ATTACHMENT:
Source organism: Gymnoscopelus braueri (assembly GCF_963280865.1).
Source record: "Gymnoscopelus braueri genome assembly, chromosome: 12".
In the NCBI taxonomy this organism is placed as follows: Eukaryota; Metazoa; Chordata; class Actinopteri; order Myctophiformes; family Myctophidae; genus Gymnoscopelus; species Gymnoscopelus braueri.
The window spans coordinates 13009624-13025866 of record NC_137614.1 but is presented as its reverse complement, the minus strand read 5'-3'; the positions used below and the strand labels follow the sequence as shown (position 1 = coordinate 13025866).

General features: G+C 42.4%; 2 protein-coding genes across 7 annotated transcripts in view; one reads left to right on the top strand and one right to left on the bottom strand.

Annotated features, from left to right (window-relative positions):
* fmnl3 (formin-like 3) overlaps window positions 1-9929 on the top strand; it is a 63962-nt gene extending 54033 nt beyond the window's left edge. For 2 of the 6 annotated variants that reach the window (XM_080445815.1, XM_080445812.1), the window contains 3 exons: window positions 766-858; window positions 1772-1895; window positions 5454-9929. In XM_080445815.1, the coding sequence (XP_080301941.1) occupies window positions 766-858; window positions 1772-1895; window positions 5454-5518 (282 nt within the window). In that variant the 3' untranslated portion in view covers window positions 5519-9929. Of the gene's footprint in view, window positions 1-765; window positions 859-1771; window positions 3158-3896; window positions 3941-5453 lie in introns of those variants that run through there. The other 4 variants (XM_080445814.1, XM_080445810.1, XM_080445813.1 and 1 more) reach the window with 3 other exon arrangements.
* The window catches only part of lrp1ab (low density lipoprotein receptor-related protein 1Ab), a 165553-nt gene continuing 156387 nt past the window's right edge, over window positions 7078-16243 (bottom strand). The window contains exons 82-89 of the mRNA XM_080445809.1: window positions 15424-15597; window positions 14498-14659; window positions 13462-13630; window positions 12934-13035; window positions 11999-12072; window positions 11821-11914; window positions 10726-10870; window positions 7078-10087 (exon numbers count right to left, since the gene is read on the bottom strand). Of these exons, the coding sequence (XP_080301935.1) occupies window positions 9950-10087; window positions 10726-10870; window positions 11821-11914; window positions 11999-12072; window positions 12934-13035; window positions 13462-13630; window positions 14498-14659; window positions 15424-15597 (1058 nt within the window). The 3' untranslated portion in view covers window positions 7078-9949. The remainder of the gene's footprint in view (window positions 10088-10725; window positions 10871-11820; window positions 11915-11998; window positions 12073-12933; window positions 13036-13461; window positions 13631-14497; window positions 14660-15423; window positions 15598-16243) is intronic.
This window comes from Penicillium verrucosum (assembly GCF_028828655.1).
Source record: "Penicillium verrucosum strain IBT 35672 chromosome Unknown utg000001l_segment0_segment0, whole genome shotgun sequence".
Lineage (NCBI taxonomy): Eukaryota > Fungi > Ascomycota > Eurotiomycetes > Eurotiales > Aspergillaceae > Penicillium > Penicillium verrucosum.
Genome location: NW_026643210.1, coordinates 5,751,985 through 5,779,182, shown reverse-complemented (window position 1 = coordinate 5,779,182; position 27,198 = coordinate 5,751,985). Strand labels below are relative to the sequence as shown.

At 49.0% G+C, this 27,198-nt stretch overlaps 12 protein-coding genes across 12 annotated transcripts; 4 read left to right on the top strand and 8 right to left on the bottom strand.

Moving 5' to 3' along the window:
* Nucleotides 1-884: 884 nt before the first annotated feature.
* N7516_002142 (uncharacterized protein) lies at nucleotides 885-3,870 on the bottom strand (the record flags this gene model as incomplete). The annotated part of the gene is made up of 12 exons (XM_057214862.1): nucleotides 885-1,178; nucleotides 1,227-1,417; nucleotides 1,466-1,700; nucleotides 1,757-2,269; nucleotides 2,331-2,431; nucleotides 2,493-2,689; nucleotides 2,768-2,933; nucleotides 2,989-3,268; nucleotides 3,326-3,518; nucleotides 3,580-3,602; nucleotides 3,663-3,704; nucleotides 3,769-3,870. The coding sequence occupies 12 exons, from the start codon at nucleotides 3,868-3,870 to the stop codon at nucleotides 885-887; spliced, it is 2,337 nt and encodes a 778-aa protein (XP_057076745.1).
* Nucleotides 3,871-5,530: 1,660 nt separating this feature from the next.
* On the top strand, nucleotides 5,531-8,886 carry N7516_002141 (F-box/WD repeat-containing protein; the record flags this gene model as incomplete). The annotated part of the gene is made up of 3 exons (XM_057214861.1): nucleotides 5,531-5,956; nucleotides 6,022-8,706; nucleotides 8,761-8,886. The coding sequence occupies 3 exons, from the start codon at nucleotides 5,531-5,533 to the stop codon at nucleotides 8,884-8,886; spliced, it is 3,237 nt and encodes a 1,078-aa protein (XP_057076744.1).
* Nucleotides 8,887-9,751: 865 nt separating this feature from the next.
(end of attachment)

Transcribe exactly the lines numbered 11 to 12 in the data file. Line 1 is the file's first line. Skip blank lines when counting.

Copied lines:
Lineage (NCBI taxonomy): Eukaryota > Fungi > Ascomycota > Eurotiomycetes > Eurotiales > Aspergillaceae > Penicillium > Penicillium verrucosum.
Genome location: NW_026643210.1, coordinates 5,751,985 through 5,779,182, shown reverse-complemented (window position 1 = coordinate 5,779,182; position 27,198 = coordinate 5,751,985). Strand labels below are relative to the sequence as shown.